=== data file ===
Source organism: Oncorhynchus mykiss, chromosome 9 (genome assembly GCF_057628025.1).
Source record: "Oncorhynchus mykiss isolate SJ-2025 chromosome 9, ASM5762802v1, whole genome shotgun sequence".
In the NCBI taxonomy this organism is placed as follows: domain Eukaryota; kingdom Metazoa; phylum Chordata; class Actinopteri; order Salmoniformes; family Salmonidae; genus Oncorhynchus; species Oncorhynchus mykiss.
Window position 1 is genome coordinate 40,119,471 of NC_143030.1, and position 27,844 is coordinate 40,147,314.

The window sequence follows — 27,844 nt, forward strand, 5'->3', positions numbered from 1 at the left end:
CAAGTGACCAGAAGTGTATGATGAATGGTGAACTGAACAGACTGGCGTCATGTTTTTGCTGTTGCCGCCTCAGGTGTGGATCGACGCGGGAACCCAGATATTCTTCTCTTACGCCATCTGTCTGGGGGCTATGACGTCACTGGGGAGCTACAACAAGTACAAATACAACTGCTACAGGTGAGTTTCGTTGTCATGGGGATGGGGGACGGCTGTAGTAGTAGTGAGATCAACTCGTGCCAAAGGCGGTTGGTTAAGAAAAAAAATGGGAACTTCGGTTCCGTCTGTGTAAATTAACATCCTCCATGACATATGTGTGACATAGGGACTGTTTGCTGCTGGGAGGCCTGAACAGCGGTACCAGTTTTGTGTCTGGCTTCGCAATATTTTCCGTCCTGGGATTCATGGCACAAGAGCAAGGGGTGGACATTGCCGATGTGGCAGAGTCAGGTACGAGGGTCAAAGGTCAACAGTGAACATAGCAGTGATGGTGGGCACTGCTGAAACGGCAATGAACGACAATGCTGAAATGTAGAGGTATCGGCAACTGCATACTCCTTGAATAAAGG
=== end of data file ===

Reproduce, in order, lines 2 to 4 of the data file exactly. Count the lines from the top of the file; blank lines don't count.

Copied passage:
Source record: "Oncorhynchus mykiss isolate SJ-2025 chromosome 9, ASM5762802v1, whole genome shotgun sequence".
In the NCBI taxonomy this organism is placed as follows: domain Eukaryota; kingdom Metazoa; phylum Chordata; class Actinopteri; order Salmoniformes; family Salmonidae; genus Oncorhynchus; species Oncorhynchus mykiss.
Window position 1 is genome coordinate 40,119,471 of NC_143030.1, and position 27,844 is coordinate 40,147,314.